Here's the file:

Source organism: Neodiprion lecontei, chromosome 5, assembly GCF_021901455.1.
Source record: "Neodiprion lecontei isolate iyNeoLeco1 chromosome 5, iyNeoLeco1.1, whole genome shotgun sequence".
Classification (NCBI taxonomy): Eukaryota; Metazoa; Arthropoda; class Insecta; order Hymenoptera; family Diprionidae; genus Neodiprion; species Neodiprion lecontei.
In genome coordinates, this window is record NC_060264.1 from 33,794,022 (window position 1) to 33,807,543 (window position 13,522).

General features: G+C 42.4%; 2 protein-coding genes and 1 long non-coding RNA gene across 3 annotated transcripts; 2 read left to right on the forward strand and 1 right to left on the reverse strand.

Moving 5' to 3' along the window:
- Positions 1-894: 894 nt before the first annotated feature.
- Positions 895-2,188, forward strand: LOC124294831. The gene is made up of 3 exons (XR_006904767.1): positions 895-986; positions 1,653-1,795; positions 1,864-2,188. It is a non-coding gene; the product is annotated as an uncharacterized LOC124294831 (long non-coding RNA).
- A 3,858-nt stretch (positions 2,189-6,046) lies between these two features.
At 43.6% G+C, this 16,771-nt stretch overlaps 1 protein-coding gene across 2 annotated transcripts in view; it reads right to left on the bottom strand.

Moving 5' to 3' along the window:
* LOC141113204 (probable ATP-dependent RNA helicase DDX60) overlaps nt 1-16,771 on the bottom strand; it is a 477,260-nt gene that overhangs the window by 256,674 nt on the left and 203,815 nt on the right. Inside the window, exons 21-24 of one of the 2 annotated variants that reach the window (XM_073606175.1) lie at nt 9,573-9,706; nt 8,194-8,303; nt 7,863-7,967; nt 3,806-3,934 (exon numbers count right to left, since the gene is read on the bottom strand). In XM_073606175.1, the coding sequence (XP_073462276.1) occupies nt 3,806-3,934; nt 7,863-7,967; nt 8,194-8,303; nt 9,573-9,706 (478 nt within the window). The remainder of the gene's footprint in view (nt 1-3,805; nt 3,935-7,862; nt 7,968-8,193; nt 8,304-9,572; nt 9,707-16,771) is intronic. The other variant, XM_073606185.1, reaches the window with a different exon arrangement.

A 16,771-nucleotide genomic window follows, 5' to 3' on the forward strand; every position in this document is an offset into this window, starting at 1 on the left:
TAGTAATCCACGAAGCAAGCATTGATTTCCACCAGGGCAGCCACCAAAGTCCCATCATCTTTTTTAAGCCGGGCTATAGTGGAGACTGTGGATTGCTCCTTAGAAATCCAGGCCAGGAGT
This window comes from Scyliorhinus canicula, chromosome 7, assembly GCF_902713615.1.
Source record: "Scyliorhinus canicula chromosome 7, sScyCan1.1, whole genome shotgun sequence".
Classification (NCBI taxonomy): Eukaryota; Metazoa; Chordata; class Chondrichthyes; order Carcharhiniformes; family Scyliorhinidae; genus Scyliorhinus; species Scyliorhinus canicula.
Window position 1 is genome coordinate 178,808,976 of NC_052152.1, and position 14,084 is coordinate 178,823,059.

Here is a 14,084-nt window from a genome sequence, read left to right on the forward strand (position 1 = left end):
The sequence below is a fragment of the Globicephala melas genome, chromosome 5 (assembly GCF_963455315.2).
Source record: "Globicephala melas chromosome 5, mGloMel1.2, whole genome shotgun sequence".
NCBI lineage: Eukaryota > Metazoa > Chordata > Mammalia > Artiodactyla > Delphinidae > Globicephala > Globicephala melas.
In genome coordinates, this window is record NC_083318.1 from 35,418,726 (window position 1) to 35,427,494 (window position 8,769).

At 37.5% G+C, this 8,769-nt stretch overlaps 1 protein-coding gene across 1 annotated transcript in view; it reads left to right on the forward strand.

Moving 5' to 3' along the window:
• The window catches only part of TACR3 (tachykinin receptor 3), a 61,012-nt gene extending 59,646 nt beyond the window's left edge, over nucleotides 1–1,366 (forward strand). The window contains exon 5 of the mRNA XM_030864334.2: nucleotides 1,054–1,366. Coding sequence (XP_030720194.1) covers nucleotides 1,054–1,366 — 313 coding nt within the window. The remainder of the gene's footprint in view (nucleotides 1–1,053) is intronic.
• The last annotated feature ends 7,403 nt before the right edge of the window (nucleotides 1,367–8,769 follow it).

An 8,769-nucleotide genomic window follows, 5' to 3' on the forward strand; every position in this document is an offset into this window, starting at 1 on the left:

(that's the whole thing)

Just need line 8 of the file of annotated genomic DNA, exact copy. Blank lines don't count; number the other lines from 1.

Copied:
- Positions 895-2,188, forward strand: LOC124294831. The gene is made up of 3 exons (XR_006904767.1): positions 895-986; positions 1,653-1,795; positions 1,864-2,188. It is a non-coding gene; the product is annotated as an uncharacterized LOC124294831 (long non-coding RNA).